When Williams takes his foot off the throttle, one of three levels of regenerative braking takes over based on his selection. As the truck slows, braking energy flows to the engine, extending how far it can go before recharging.

Traditional diesel engine braking forces compressed air through the exhaust valve in the engine’s cylinder, slowing a truck by retarding the motor in stop-and-go driving and on steep downgrades. The noise level is about the same as a household garbage disposal.

When it is time to accelerate, the eCascadia’s single gear provides immediate power.

That matters during all-too-frequent slowdowns on California freeways. When traffic begins moving, Williams keeps pace. In a diesel, he would be left behind, working through gears to get up to speed.

“I would have the space of two diesel trucks in front of me. By the time I get going, five cars jump in front of me,” he said. “With this truck, I can stay right with the cars rather than being dropped back every time we stop and go.”

Even with the truck restricted to 60 mph, Williams said he can shave 15 minutes off the drive from the ports to Chino in heavy traffic.

With advanced driver assistance systems (ADAS) like adaptive cruise control, which keeps his truck at a set distance from the vehicle in front of him, and automatic emergency braking, Williams also drives a safer truck.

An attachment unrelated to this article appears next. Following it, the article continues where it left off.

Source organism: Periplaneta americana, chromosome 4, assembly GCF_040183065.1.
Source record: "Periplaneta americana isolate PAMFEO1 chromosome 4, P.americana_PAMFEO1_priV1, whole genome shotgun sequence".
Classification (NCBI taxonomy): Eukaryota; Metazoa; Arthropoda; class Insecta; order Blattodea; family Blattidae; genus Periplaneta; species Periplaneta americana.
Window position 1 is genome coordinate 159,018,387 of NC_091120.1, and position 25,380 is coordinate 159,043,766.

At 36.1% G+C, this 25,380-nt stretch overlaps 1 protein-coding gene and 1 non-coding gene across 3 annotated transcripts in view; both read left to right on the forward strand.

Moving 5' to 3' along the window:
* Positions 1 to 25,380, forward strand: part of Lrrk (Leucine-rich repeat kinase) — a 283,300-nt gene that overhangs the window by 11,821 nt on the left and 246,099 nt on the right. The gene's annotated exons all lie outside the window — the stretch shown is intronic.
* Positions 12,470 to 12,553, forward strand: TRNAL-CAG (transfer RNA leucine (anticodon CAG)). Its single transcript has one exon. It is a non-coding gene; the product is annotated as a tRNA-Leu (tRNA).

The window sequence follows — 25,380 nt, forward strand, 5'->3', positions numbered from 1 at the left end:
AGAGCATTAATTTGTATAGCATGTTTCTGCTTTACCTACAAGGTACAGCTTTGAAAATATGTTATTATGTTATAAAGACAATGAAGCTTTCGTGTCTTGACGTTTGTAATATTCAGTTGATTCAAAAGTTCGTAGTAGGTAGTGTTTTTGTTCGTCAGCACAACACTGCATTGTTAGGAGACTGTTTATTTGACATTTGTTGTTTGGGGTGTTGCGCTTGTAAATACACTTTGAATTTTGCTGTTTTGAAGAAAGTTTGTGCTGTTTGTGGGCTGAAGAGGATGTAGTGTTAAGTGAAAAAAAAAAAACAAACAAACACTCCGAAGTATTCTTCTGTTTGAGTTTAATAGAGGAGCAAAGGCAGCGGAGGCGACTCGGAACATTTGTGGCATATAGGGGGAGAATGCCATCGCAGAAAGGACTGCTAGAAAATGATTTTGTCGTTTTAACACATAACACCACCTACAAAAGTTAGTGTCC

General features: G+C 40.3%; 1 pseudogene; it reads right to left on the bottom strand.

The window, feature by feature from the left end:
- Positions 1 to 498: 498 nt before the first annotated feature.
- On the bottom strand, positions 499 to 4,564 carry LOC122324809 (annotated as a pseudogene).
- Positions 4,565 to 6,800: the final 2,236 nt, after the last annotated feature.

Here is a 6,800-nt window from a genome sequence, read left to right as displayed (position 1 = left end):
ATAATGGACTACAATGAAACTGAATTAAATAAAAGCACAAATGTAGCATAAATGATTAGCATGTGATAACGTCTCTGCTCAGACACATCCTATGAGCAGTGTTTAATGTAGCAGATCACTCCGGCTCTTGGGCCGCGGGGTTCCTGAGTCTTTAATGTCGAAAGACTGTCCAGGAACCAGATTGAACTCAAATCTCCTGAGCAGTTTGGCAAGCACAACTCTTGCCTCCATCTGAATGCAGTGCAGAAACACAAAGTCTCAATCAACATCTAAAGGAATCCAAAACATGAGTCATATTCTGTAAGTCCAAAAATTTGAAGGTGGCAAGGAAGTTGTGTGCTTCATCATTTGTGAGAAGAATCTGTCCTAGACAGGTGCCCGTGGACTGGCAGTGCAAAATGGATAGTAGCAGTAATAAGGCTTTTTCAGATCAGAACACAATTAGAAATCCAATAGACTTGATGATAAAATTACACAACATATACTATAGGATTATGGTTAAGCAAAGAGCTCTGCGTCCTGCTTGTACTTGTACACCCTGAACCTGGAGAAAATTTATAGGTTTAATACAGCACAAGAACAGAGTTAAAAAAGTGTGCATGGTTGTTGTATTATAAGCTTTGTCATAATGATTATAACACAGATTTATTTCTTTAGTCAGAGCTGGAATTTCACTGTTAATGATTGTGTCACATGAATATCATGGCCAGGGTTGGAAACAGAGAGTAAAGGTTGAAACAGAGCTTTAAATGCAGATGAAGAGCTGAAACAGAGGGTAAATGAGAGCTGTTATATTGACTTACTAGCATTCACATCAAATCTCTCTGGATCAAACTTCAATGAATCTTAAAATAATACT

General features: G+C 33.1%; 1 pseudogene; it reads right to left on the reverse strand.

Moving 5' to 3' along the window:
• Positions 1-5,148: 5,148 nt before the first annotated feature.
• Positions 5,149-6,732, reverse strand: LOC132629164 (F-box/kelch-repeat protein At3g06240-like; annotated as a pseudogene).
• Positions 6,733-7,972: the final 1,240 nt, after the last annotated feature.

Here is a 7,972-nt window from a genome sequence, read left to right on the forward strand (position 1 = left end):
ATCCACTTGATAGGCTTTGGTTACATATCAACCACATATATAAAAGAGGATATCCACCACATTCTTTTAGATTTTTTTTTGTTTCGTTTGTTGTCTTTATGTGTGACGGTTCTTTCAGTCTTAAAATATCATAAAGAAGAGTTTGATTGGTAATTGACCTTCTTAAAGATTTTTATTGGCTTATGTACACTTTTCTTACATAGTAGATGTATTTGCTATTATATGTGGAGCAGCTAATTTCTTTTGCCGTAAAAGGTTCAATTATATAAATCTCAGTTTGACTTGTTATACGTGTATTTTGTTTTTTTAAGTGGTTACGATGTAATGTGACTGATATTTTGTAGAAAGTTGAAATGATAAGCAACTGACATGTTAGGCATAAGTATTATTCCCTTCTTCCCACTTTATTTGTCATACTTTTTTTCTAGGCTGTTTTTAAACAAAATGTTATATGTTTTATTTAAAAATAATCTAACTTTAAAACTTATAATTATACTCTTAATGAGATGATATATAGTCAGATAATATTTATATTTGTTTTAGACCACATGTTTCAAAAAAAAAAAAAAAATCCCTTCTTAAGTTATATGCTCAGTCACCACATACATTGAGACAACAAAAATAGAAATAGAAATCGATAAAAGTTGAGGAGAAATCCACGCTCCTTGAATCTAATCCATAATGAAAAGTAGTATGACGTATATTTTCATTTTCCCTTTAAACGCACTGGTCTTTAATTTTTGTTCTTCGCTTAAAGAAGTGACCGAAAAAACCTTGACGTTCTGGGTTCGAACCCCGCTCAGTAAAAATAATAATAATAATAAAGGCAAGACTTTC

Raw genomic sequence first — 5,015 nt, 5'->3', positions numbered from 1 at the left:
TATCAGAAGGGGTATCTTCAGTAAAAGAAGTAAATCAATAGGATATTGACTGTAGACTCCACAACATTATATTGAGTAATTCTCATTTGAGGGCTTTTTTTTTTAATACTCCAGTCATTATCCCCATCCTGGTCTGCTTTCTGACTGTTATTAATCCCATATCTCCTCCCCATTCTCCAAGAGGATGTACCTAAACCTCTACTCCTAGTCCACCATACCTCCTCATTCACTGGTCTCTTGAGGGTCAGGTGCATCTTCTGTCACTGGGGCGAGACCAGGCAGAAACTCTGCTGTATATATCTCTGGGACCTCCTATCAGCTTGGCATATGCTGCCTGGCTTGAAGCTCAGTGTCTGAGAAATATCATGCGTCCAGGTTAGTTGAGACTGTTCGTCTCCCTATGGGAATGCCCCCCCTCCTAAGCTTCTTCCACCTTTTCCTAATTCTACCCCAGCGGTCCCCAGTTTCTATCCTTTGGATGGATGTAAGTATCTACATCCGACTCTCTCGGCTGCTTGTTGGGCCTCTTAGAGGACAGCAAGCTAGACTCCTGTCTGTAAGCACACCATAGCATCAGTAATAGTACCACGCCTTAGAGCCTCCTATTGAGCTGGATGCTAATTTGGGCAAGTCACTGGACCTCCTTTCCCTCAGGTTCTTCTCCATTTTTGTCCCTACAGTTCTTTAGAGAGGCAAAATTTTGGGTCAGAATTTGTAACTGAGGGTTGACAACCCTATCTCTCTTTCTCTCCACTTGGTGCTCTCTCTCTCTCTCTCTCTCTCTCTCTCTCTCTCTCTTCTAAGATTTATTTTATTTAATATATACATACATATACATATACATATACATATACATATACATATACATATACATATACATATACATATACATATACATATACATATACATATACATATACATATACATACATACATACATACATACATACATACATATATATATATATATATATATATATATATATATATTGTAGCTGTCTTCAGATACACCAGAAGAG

Juice watch

But he does need to keep an eye on how much charge he has to avoid being stranded. Sometimes that means turning down a dispatcher’s request to deviate from a route.

In a Freightliner eCascadia electric truck, the fuel gauge is replaced by a battery state-of-charge readout. (Photo: Alan Adler/FreightWaves)

“You know your limitations,” Williams said. “I’ve been driving these for almost three months and I have never been stuck anywhere. I’ve actually had this at the port for eight hours, down there all day, and drove back. So I did basically an eight-hour day with one charge.”

Port side

At the ports, pickup wait times can stretch to six hours.

“When we go into the port in the summertime, it’s all metal cans [shipping containers], asphalt and concrete,” he said. “The temperature rises so much more because you’re sitting there between all those hot cans. So you’ve basically got to have a diesel motor running all the time.”